There is disquiet in the Indo-Tibetan Border Police (ITBP) force as the Union defence ministry has sent a fresh proposal to the home ministry seeking “operational control” of the force. The army had moved a similar proposal in 2004-05, but it had been rejected. While the home ministry is quiet on the issue, sources say it is of the view that such a move would be detrimental not only to the morale of the jawans of the ITBP but will also lead to confusion among the ranks of the paramilitary forces in general.
“I don’t think the army requires to have operational control,” says former Union home secretary G.K. Pillai, who retired at the end of last month. “The army has control over the BSF in small parts of Kashmir. Similarly, it has a say along some sections of the Indo-Pak border. So whenever there is a need, it will certainly be looked into. But the entire force need not to be operationally controlled by the army.” In fact, Pillai goes on to say, “It is good to keep the army away as far as possible. If it is a peaceful border, all the more reason for this. I do not see the need for any deployment to be operationally controlled by the army as of now.”
The ITBP mans over 4,000 kilometres of the country’s border with China. And the experts think that the force should be allowed to act independently. Sreemati Chakrabarti, professor of East Asian Studies at Delhi University and director of Chinese Studies, points out, “Our border with China is somewhat sensitive. The Geneva Convention too says that international borders should not be manned by the army. Any army intervention therefore would be in violation of the Geneva Convention.”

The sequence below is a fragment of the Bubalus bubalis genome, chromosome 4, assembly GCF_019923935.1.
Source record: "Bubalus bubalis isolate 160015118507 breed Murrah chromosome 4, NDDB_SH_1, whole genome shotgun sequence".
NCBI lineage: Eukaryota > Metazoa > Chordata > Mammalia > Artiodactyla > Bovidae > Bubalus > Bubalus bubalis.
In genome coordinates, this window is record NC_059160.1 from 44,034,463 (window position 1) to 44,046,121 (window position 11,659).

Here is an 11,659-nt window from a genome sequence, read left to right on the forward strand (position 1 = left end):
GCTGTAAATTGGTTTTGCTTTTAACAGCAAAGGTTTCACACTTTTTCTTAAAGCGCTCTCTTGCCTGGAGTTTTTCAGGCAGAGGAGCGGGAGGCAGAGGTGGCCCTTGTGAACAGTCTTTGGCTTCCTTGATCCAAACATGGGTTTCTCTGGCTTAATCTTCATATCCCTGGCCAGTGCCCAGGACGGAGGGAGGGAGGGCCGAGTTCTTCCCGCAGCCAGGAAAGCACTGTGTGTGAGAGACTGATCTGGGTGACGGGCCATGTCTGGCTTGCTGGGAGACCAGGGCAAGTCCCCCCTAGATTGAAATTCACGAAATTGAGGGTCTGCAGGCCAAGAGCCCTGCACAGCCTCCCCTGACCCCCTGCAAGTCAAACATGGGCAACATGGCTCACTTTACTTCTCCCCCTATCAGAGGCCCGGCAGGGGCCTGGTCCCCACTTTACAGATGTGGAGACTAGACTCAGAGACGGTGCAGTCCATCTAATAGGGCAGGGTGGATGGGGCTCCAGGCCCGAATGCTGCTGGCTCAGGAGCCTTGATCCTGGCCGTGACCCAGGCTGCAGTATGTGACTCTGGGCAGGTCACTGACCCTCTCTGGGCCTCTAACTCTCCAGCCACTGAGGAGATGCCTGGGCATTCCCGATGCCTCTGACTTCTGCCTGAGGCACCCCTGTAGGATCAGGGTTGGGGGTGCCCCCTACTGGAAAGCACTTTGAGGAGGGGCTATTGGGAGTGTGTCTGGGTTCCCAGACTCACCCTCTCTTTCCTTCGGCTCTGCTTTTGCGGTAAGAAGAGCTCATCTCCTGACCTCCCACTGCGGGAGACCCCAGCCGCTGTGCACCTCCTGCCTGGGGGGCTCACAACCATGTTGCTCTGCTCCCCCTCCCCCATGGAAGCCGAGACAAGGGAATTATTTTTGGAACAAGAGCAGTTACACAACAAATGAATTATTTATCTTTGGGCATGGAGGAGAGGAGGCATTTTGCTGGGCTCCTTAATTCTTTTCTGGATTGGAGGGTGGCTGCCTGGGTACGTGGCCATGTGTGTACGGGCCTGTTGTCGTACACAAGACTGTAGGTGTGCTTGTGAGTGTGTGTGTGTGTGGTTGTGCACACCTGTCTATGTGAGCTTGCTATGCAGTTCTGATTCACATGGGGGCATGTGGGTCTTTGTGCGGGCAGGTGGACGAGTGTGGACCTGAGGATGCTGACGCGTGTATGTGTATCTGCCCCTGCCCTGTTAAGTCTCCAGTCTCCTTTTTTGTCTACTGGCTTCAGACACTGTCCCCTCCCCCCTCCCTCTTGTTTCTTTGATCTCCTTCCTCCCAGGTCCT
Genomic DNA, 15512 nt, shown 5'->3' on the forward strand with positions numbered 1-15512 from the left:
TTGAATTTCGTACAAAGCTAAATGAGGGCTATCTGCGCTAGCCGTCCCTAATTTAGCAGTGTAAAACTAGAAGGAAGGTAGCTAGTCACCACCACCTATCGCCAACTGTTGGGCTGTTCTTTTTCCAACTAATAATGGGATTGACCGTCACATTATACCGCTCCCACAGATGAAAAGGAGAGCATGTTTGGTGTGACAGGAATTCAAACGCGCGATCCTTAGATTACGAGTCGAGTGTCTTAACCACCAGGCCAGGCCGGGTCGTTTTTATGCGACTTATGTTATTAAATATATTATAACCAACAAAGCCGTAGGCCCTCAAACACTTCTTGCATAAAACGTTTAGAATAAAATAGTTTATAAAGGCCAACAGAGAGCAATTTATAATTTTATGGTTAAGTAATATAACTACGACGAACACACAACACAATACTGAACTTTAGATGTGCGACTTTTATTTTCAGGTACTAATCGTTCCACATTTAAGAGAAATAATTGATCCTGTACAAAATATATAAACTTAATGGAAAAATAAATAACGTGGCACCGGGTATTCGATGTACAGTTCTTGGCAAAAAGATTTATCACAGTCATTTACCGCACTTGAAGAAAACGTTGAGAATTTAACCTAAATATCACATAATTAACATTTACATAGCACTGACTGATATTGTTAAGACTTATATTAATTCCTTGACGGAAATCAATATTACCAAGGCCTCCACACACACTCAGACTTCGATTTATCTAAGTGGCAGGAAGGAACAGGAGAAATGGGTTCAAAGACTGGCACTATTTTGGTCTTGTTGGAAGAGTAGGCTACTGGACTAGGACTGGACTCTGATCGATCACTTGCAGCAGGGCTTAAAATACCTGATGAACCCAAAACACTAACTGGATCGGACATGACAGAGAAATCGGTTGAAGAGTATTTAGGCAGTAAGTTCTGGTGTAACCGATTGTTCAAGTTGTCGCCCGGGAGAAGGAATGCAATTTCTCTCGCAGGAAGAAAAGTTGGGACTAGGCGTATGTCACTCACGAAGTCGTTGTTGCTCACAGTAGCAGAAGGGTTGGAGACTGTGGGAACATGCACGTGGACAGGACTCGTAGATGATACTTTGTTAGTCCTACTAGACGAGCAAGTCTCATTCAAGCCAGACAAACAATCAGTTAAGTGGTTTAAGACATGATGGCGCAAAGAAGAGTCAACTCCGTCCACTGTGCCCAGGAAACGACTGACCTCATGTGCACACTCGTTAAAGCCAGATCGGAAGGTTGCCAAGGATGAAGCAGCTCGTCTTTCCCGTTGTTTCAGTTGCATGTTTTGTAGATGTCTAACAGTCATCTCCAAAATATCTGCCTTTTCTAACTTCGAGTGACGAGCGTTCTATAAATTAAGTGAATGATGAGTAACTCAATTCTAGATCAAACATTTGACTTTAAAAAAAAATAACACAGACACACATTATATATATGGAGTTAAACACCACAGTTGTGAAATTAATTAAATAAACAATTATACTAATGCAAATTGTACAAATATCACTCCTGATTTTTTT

It is believed that troops as well as senior officials within the ITBP are unhappy with the army’s efforts to seek control over the force. The move, apparently, comes in the wake of reported differences between the army and ITBP jawans at the LoC. The proposal for operational control of the paramilitary force is meant to enable “synergy” among the forces manning the border with China, army sources said.
Coming in the wake of differences with ITBP, the army says their move would help create synergy between forces.
“There were differences in the past,” says former ITBP DIG K.B.L. Dubey. “The army never shared information. In the case of ITBP, information bulletins are shared with the army thrice a day. This is an unfair proposal that is disappointing and should not be encouraged. This is not the first time. For the past three years, constant feelers have surfaced that the army should have a greater role and control in ITBP operations. We are always for greater cooperation. Information should be shared and better coordination should be there and changes will then be visible.”
The army attempt to secure operational control of the ITBP comes in the backdrop of aggressive patrolling by Chinese troops. The ITBP has four battalions comprising nearly 4,000 personnel posted in Leh. The paramilitary force conducts long- and short-range patrols to keep an effective vigil. Requesting anonymity, a senior home ministry official said, “This is a larger issue; it is not just about the ITBP. The debate about army controlling paramilitary forces has been on for quite some time.”
However, V.S. Sirohi, a former IG of the BSF who also served in the army, supports the army move and says it will help in better border management. “This is a proposal that is in the best interests of the country. There will be no chaos. Involving the army at the operational level will also mean the better training required for manning the borders will be there. I completely support the proposal and believe it should be viewed in a progressive manner.”
Tactics, rather than emotion, is what the issue has to be decided on.